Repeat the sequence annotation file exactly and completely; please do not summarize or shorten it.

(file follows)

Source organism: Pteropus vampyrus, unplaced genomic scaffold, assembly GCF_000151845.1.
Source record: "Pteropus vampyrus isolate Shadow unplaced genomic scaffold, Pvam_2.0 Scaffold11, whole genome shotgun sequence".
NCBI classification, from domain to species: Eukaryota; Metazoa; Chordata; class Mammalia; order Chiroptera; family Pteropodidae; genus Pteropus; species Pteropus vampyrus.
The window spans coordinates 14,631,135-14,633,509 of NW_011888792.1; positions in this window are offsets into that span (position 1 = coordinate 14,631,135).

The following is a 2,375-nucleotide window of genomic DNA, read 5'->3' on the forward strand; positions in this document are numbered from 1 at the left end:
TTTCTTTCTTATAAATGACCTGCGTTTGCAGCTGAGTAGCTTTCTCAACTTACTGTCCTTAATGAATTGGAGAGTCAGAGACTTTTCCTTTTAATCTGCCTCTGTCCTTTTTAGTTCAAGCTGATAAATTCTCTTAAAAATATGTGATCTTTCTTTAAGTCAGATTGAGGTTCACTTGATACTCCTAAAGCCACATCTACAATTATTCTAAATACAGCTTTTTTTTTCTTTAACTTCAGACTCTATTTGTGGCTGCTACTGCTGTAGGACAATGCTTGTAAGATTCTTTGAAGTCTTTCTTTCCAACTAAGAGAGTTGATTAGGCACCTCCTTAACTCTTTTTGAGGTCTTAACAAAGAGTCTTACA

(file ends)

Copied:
Source organism: Pteropus vampyrus, unplaced genomic scaffold, assembly GCF_000151845.1.
Source record: "Pteropus vampyrus isolate Shadow unplaced genomic scaffold, Pvam_2.0 Scaffold11, whole genome shotgun sequence".
NCBI classification, from domain to species: Eukaryota; Metazoa; Chordata; class Mammalia; order Chiroptera; family Pteropodidae; genus Pteropus; species Pteropus vampyrus.
The window spans coordinates 14,631,135-14,633,509 of NW_011888792.1; positions in this window are offsets into that span (position 1 = coordinate 14,631,135).

The following is a 2,375-nucleotide window of genomic DNA, read 5'->3' on the forward strand; positions in this document are numbered from 1 at the left end:
TTTCTTTCTTATAAATGACCTGCGTTTGCAGCTGAGTAGCTTTCTCAACTTACTGTCCTTAATGAATTGGAGAGTCAGAGACTTTTCCTTTTAATCTGCCTCTGTCCTTTTTAGTTCAAGCTGATAAATTCTCTTAAAAATATGTGATCTTTCTTTAAGTCAGATTGAGGTTCACTTGATACTCCTAAAGCCACATCTACAATTATTCTAAATACAGCTTTTTTTTTCTTTAACTTCAGACTCTATTTGTGGCTGCTACTGCTGTAGGACAATGCTTGTAAGATTCTTTGAAGTCTTTCTTTCCAACTAAGAGAGTTGATTAGGCACCTCCTTAACTCTTTTTGAGGTCTTAACAAAGAGTCTTACA